Does the Health of Your House Affect Your Well-being?

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Most people spend 90% of their time indoors, with children spending most of it in their homes. The pandemic has further highlighted the importance of a healthy home. Isolating ourselves from society and retreat to our homes, we’ve spent the last 10 months lounging on the sofa, playing in the backyard, or reading a book in our bedrooms.

Healthy homes promote good physical and mental health. When you are sure of the space that you are going home to after spending eight hours in the office, you are more mentally prepared to rest and sleep. That makes you more productive. It puts you in a better mood. Overall, your health will reap the benefits of sleeping, resting, and eating in a home that’s conducive to these activities.

Home Problems and Their Impact on Your Health

That is why it’s important to maintain the home clean and organized. When some repairs or replacements need to be made, homeowners need to address these immediately. A leaky roof is not good for anyone’s mental health. Imagine knowing that there’s a problem with your roof when there is a typhoon or snowstorm coming. Wouldn’t you feel agitated?

When there’s a problem with your roofing, call your contractor immediately. Roof installers will ensure that your roof can take on a typhoon or snowstorm. They will put reinforcement on your roof and use weatherproof materials that can take on extreme weather conditions.

It’s the same thing that homeowners go through when the paint indoors is peeling, or the sofa is broken and hurt their backs. This kind of environment does not help homeowners become productive in their homes or jobs. Poor quality homes affect their mental and physical health. Unless they are safe from the physical and mental hazards of their homes, people will never truly experience improved well-being.

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Do You Want to Go Home?

Research showed that children living in crowded homes often experience more stress, anxiety, and depression. They also suffer from poor health and achieve less in school. They often get into trouble after school, too, because they would choose to spend more time on the streets rather than in their homes. Because they don’t feel safe in their homes, they would usually want to be somewhere else. When there is no space in their homes for entertainment, they will tend to look for something outside their homes.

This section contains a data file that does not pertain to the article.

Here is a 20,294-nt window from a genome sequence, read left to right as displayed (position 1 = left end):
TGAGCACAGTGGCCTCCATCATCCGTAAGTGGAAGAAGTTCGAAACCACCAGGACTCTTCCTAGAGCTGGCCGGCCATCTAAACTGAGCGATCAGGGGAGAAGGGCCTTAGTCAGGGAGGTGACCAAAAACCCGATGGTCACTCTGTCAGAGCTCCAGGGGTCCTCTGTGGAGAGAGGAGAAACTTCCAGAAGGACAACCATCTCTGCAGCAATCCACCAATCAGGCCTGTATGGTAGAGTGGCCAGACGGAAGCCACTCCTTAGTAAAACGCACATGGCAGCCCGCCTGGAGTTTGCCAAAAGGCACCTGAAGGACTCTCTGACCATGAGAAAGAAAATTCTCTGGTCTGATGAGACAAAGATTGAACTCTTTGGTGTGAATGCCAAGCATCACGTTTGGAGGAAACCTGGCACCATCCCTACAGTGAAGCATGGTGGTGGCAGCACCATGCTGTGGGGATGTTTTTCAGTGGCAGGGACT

The same thing is happening to adults. After a long day at work, the home should feel like a sanctuary. They should want to open their front doors and marvel at the idea that they have a place to call theirs. Yet, many adults live in such poor environments that they choose to do other things than go home after toiling for eight hours. This leads to poor judgment at work and less productivity.

Ask yourself this question: are you looking forward to going home at the end of the day? If you don’t, then there could be a problem. Your house is more than just a place to sleep. You should be able to find comfort and solace in it. If you don’t want to go home even after dealing with your boss for eight hours or more, then start addressing such deep-seethed problems at home.

The idea that the home is linked to one’s well-being isn’t foreign. Time and again, everyone—from developmental pediatricians to parenting experts to casual onlookers—has proved that the home has such a huge impact on the children. But more than that, its poor conditions also present unimaginable consequences for adults’ productivity and well-being.

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